Girls’ Education



We believe that girls have a right to education and that when girls are educated, everyone benefits.

Poor families often struggle to send their children to secondary school and many parents see no value in educating their daughter when she will soon be married off. Girls living in pastoralist communities are particularly at risk – their drop-out rates and poor performance are made worse by family displacement, initiation ceremonies (Esoto), Female Genital Mutilation (FGM) and early and forced marriage.

At African Initiatives we provide girls with a safe place to sleep, study and socialise through the provision of dormitories right next to school. We engage key community members in the importance of girls’ education and the roles and responsibilities of parents and the wider community.

“I hope that once I become a teacher, they will begin to appreciate the benefit of education for girls, because if you educate one girl, you give a light to the whole community, as what we learn first, we learn from our mothers.”
– Nabulu Karia, Girls Club member 2015

Our Projects

Equal Rights to Quality Education

In Tanzania there are a million children aged 7 to 13 who are not in school and many do not acquire basic skills of literacy and numeracy. This 5 year (2014- 2019) £1 million project funded by Comic Relief, aims to improve access to education, teacher training and quality of education; governance of schools; and transition from primary to secondary schools in some of the most marginalised communities in Northern Tanzania. Read the project summary here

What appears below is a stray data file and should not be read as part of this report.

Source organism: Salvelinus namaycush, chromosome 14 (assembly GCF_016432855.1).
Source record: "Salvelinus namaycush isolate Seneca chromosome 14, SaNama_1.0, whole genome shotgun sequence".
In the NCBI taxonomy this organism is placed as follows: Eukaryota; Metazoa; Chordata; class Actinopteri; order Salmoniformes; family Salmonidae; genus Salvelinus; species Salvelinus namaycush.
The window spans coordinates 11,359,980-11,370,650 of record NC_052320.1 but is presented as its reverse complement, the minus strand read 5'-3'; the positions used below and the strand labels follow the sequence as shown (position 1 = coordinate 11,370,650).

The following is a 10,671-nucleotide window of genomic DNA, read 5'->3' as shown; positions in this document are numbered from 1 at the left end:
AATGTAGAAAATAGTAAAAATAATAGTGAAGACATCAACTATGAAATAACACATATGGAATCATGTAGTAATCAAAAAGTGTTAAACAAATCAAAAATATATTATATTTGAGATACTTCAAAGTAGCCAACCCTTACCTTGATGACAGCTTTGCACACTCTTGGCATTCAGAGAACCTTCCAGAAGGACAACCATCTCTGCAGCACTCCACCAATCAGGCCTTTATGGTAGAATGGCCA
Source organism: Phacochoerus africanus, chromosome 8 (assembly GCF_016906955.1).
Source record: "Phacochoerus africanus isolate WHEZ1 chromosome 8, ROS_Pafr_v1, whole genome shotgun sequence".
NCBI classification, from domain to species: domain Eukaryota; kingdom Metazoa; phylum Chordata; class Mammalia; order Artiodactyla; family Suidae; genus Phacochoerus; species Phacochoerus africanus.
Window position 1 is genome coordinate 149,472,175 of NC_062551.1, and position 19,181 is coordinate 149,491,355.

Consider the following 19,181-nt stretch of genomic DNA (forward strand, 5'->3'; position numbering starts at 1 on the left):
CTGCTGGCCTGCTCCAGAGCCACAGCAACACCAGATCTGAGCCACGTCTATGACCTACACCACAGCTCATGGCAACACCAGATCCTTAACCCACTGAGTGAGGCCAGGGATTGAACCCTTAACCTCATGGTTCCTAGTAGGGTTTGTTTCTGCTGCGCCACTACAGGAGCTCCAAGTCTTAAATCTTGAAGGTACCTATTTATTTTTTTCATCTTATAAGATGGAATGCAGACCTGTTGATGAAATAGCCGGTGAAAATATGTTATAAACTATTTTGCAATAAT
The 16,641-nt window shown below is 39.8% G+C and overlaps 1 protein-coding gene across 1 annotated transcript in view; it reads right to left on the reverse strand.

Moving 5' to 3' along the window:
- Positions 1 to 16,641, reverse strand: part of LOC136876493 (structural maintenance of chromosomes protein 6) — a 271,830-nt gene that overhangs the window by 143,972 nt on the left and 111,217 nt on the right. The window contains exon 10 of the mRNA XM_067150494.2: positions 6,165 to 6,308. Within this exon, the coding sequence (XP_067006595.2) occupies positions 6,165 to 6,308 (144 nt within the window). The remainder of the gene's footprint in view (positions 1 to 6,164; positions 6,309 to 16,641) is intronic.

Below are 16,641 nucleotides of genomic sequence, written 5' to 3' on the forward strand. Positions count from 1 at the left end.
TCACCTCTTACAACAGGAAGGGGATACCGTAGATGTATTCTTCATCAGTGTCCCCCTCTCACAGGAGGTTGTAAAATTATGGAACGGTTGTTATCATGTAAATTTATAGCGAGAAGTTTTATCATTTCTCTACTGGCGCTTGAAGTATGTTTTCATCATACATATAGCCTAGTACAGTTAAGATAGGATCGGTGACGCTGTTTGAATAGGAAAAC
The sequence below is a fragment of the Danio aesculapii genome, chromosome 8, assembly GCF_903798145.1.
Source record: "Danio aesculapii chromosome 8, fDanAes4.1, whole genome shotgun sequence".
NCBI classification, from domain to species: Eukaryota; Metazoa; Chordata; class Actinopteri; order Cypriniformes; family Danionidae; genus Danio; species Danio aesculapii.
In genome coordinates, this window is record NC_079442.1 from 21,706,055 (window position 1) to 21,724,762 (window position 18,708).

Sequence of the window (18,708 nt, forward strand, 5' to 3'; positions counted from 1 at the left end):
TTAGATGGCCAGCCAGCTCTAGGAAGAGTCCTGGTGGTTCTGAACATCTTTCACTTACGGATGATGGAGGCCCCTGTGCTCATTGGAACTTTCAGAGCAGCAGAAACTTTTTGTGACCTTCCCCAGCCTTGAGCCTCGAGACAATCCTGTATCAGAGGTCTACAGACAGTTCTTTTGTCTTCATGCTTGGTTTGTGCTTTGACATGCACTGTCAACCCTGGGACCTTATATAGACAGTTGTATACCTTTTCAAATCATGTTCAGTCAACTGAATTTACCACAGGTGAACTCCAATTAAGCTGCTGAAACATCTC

Girls Health Clubs in Secondary Schools

African Initiatives has been working with the Community Aid and Small Enterprises Consultancy (CASEC) in Tanzania since 2010. We work with fourteen secondary schools in Arusha (around 7,000 students each year) to develop Health Clubs. The sessions provide a space to learn about issues surrounding HIV & AIDS in a no-taboos setting, but they have become a lot more than this. Students at Oloirien School for example, have dug a vegetable garden which provides food for the whole school, including those students who could not afford lunch in the past. Read the project summary here

Song and Dance

Between September 2011 and August 2014, we ran a project called ‘Song and Dance’ in which traditional song and dance techniques were used to inform girls, their schools, parents and key community members of the importance of education. Read the project summary here

Girls Dormitories

Between August 2011 and February 2015, we ran a project to help build safe dormitories keeping girls safe at night during school term time. Along with our partner, we mobilised local communities to help build these houses. Read the project summary here